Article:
President Trump’s decision to repudiate the Paris climate agreement marked a dead end for the “work within the system” phase of business leaders’ relationship with Trump’s administration. Among the many tech executives who sat down to parley with Trump soon after his election, the thinking was: get a seat at the table with the novice chief executive, and you could sway him when it really mattered.
Nothing matters more in the long run than the fate of the planet. But Trump chose to ignore science, his peers among world leaders, every other country on earth except for Syria and Nicaragua, his own daughter and son-in-law, and all the titans of business (among them, his secretary of state) who urged him to stick with Paris. Instead, he “extended a middle finger to the world” (Politico). Many of the tech CEOs who rode the elevator up Trump Tower last December expressed their disappointment with Trump’s choice, and Elon Musk announced on Twitter that he’s quitting Trump’s advisory board (Recode). He was not alone — Disney’s chief also resigned over the issue.
Trump has ditched the Paris climate agreement. Enlightened brands will see a massive opportunity to step up and win the future.
So Trump has ditched the Paris climate agreement. He cited his duty to the ‘citizens of Pittsburgh, not Paris’. Sounds as though some among the good people of Pittsburgh are not too happy about that namecheck.
We shouldn’t be surprised. Trump is only doing what he said he’d do. Of course the commentary now will be endless — and so it should be.
With Trump making the disastrous decision to pull the U.S. out of the Paris climate accord, it’s more important than ever that private industry steps up. Entrepreneurs and even Fortune 500s might not be able to match the scale or impact of a global coordinated effort to combat climate change, but there’s quite a lot they can do.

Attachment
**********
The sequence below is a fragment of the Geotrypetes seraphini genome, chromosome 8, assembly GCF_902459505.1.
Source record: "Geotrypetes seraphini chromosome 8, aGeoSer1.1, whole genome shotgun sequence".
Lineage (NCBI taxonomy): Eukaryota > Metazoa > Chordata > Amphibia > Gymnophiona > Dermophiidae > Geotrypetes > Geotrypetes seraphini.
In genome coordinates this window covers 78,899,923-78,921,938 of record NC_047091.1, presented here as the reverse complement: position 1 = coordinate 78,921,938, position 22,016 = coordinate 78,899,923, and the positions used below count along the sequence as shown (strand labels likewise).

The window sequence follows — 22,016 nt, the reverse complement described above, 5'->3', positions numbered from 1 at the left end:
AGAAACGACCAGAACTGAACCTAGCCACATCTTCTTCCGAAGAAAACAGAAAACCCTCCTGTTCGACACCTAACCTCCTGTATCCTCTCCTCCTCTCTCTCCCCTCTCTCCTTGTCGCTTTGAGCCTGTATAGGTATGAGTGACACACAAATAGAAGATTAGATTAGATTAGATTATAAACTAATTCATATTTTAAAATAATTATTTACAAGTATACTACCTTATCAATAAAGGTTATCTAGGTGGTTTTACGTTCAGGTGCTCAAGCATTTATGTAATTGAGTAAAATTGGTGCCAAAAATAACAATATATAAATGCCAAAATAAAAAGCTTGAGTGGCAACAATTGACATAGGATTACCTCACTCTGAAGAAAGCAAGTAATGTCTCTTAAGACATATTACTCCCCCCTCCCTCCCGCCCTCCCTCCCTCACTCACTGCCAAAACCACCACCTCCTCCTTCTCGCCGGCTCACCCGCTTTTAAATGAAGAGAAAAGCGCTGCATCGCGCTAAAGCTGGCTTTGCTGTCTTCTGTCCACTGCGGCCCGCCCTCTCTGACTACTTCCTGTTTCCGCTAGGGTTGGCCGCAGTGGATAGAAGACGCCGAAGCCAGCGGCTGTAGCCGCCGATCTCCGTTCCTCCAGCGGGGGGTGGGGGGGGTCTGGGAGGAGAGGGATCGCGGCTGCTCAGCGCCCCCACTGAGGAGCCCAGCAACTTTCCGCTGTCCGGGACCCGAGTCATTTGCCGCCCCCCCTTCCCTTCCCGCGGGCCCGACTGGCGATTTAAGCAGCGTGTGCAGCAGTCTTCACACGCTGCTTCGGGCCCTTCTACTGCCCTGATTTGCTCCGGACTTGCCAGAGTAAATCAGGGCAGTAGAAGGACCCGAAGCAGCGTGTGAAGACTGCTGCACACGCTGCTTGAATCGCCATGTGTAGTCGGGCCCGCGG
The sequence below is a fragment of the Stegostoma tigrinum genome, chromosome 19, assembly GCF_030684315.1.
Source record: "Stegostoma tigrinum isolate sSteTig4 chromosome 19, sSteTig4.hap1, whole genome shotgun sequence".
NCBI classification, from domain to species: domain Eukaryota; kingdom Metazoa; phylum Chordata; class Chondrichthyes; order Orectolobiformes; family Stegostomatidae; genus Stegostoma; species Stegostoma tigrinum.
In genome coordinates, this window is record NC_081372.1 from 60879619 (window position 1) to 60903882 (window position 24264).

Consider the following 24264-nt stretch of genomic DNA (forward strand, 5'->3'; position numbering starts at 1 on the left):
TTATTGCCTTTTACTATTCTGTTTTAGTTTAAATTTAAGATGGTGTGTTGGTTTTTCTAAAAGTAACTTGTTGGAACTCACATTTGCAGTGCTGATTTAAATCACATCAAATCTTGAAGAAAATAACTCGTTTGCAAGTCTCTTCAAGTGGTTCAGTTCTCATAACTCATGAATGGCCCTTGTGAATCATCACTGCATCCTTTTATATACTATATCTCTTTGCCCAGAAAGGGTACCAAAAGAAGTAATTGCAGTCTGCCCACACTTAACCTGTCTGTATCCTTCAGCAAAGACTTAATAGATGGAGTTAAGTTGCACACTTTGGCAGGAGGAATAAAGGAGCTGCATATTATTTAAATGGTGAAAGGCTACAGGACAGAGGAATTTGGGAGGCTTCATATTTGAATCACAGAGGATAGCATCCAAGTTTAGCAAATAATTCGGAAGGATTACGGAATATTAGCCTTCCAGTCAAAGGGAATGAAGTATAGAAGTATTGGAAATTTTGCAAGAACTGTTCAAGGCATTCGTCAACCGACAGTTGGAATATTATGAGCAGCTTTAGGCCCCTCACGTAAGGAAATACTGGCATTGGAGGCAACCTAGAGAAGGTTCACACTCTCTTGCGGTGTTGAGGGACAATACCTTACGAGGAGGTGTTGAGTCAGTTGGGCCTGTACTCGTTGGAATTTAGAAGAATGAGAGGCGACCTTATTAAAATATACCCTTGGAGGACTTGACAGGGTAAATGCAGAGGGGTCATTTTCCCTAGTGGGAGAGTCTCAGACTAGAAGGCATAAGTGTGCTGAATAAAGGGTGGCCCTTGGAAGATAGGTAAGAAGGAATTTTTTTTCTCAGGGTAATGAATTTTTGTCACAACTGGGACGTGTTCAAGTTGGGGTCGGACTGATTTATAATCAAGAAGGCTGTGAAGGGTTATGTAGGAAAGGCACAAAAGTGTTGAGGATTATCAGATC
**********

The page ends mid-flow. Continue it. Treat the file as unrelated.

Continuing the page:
Innovation in the clean energy space is flourishing. Solar is now cheaper than coal (unsubsidized) in many parts of the world. Battery powered cars will soon cost less than gasoline powered ones.
It’s 2025, and 800,000 tons of used high strength steel is coming up for auction.
The steel made up the Keystone XL pipeline, finally completed in 2019, two years after the project launched with great fanfare after approval by the Trump administration. The pipeline was built at a cost of about $7 billion, bringing oil from the Canadian tar sands to the US, with a pit stop in the town of Baker, Montana, to pick up US crude from the Bakken formation. At its peak, it carried over 500,000 barrels a day for processing at refineries in Texas and Louisiana.
The entire digital economy is built on a simple transaction model in which users give companies access to their personal data and companies provide services cheap or free. It’s a convenient and successful scheme, but it has some ugly incentives built in. And every now and then, a news story that lifts the veil from its shadier corners causes the world to go “yuck.”
In the latest incident of this sort, readers of Mike Isaac’s in-depth New York Timesprofile of Uber CEO Travis Kalanick yesterday learned that an email inbox cleanup service called Unroll.me was selling anonymized data about its users’ behavior to third-party companies. In this case, Uber paid Unroll.me for reports on the volume of Lyft receipts in its users’ email so it could suss out the health of its rival’s business. Much online outcry ensued (here’s a good summary from CBS News).